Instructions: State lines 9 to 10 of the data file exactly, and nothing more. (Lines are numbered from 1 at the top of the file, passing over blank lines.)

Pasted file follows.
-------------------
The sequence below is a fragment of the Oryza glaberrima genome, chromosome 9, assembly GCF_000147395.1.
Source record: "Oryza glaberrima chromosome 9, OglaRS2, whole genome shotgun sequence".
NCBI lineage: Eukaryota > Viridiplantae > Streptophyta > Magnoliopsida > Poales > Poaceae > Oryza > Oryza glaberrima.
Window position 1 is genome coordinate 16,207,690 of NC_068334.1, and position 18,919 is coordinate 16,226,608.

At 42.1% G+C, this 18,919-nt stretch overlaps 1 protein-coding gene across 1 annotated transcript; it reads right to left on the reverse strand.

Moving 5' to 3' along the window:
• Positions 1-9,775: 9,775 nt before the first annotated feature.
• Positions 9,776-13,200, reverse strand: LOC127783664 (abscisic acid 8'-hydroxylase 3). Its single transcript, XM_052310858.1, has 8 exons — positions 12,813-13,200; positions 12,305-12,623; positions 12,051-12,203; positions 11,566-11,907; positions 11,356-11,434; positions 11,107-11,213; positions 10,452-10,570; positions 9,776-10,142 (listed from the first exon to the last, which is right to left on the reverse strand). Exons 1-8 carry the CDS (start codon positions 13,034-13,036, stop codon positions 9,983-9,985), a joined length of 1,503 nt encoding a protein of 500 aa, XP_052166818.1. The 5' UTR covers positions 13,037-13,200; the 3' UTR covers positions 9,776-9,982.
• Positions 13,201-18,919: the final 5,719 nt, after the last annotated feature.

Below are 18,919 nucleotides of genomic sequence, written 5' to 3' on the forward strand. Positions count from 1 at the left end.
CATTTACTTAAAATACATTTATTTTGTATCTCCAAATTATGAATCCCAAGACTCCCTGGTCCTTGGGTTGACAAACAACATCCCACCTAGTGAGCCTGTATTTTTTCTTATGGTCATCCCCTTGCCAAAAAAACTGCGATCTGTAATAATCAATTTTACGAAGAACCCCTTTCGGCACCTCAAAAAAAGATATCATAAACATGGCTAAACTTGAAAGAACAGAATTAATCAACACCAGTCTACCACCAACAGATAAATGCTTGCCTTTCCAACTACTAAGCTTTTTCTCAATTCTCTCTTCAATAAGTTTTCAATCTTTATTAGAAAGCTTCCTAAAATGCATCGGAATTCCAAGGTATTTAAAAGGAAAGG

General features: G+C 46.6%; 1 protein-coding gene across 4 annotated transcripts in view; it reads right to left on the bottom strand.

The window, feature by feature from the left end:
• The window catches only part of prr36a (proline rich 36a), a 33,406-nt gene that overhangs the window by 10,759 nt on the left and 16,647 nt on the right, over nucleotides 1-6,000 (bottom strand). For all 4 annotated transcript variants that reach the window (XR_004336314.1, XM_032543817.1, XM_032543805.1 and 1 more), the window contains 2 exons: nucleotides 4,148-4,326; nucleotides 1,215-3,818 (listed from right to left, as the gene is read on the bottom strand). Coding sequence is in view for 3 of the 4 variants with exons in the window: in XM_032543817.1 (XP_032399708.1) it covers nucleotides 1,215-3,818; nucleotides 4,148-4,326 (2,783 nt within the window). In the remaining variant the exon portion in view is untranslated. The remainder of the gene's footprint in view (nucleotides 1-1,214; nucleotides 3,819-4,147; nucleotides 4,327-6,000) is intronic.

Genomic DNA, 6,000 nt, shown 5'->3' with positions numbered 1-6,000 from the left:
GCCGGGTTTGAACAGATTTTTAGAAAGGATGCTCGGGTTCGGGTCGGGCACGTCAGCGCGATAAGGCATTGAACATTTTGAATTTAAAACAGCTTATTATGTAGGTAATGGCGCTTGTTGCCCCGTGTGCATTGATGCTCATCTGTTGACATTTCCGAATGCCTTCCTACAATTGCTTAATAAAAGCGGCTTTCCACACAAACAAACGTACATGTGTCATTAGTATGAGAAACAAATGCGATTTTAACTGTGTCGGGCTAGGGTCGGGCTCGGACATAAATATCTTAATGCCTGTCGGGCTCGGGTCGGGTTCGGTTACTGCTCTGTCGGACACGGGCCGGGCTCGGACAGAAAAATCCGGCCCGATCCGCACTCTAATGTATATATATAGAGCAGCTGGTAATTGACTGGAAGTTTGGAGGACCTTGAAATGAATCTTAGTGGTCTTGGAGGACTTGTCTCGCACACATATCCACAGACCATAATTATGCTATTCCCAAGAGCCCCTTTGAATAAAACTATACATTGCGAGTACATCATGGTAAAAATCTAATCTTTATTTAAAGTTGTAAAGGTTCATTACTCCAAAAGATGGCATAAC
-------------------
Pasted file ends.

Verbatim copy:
• Positions 13,201-18,919: the final 5,719 nt, after the last annotated feature.

Below are 18,919 nucleotides of genomic sequence, written 5' to 3' on the forward strand. Positions count from 1 at the left end.